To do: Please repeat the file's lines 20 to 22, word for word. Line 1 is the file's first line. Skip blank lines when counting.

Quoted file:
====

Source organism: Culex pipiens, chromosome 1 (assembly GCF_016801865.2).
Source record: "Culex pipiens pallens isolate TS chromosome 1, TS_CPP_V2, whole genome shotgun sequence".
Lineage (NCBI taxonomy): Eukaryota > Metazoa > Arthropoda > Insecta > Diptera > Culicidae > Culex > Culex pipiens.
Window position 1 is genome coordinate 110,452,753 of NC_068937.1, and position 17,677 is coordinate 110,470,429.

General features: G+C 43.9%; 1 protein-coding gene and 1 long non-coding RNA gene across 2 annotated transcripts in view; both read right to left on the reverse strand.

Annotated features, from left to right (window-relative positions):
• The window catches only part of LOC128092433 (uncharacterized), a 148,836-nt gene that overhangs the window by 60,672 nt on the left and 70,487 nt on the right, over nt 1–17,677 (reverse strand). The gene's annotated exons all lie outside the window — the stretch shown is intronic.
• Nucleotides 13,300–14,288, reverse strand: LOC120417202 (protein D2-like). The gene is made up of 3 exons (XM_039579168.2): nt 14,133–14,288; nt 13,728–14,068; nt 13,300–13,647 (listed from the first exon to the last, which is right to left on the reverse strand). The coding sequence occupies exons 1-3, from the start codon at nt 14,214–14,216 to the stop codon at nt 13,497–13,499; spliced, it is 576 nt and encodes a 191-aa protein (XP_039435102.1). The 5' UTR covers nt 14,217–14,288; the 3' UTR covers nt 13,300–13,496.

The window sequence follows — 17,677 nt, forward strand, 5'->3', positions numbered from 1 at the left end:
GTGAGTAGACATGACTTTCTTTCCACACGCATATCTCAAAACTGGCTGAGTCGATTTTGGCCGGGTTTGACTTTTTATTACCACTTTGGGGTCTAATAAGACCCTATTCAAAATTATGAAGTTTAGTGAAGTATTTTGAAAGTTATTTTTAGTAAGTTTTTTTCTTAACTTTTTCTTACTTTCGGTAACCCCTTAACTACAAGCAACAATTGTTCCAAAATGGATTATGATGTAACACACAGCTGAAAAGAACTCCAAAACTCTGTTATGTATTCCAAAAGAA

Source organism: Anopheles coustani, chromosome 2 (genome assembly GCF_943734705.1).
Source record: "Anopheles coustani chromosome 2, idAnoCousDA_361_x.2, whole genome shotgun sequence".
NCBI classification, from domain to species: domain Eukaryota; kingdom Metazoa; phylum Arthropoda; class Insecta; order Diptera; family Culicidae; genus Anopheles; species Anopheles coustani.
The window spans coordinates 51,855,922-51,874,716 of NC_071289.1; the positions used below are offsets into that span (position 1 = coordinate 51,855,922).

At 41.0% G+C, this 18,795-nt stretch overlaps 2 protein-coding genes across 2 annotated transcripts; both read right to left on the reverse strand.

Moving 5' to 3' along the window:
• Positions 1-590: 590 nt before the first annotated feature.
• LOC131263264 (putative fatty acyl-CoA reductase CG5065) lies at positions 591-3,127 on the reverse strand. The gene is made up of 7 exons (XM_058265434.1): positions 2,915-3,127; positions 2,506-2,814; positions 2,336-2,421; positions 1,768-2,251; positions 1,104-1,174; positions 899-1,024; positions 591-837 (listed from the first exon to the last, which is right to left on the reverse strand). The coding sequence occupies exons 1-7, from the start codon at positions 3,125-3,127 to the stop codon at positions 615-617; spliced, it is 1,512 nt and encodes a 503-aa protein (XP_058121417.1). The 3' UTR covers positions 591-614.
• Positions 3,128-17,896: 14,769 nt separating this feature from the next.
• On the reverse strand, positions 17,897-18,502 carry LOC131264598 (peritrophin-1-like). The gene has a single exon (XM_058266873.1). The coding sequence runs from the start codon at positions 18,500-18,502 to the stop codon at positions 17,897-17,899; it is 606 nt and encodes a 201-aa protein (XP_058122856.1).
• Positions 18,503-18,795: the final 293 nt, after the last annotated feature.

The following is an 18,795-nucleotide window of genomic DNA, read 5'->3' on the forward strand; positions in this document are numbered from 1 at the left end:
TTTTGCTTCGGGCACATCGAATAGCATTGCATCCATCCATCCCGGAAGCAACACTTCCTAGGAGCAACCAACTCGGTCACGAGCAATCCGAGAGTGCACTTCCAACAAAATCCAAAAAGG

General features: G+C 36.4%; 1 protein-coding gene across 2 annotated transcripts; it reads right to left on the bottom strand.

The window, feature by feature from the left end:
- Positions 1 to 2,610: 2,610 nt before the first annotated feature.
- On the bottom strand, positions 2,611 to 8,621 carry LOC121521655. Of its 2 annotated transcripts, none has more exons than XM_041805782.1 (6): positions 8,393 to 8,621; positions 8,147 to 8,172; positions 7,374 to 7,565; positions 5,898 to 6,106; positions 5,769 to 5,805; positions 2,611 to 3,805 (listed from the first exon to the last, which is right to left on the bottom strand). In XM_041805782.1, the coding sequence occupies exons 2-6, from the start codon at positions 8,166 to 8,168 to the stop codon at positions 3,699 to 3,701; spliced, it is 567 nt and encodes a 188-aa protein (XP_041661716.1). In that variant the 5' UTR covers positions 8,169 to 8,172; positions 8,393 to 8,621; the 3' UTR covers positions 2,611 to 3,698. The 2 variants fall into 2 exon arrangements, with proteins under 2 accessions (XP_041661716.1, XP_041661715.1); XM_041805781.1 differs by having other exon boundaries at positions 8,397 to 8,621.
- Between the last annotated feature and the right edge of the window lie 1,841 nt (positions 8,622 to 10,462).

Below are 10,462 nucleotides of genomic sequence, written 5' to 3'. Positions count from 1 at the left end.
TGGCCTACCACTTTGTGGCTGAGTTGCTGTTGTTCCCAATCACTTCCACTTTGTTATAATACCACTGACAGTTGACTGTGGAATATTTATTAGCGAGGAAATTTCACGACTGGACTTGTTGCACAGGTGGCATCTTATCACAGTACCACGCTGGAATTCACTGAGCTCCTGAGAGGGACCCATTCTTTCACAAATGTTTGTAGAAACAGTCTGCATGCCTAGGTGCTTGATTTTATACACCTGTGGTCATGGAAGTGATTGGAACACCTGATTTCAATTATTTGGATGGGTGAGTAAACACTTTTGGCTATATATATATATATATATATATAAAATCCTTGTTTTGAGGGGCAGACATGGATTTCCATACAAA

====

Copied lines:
• On the reverse strand, positions 17,897-18,502 carry LOC131264598 (peritrophin-1-like). The gene has a single exon (XM_058266873.1). The coding sequence runs from the start codon at positions 18,500-18,502 to the stop codon at positions 17,897-17,899; it is 606 nt and encodes a 201-aa protein (XP_058122856.1).
• Positions 18,503-18,795: the final 293 nt, after the last annotated feature.

The following is an 18,795-nucleotide window of genomic DNA, read 5'->3' on the forward strand; positions in this document are numbered from 1 at the left end: